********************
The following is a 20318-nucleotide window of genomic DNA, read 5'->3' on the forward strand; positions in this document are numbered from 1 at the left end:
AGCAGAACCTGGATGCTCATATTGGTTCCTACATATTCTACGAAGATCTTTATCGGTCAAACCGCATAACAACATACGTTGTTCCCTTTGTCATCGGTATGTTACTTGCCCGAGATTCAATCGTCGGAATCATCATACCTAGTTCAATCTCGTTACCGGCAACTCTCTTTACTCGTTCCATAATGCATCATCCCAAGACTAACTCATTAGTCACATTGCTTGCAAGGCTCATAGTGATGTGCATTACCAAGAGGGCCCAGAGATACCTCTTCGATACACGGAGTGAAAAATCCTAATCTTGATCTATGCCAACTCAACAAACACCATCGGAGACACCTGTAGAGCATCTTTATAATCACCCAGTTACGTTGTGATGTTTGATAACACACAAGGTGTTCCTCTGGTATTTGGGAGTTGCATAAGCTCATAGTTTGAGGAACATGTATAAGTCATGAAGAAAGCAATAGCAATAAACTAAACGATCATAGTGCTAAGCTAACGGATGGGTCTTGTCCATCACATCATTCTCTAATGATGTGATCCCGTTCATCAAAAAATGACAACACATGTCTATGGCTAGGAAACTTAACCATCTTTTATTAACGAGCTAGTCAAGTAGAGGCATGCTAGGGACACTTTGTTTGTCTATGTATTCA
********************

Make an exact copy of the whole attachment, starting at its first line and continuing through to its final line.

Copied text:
The following is a 20318-nucleotide window of genomic DNA, read 5'->3' on the forward strand; positions in this document are numbered from 1 at the left end:
AGCAGAACCTGGATGCTCATATTGGTTCCTACATATTCTACGAAGATCTTTATCGGTCAAACCGCATAACAACATACGTTGTTCCCTTTGTCATCGGTATGTTACTTGCCCGAGATTCAATCGTCGGAATCATCATACCTAGTTCAATCTCGTTACCGGCAACTCTCTTTACTCGTTCCATAATGCATCATCCCAAGACTAACTCATTAGTCACATTGCTTGCAAGGCTCATAGTGATGTGCATTACCAAGAGGGCCCAGAGATACCTCTTCGATACACGGAGTGAAAAATCCTAATCTTGATCTATGCCAACTCAACAAACACCATCGGAGACACCTGTAGAGCATCTTTATAATCACCCAGTTACGTTGTGATGTTTGATAACACACAAGGTGTTCCTCTGGTATTTGGGAGTTGCATAAGCTCATAGTTTGAGGAACATGTATAAGTCATGAAGAAAGCAATAGCAATAAACTAAACGATCATAGTGCTAAGCTAACGGATGGGTCTTGTCCATCACATCATTCTCTAATGATGTGATCCCGTTCATCAAAAAATGACAACACATGTCTATGGCTAGGAAACTTAACCATCTTTTATTAACGAGCTAGTCAAGTAGAGGCATGCTAGGGACACTTTGTTTGTCTATGTATTCA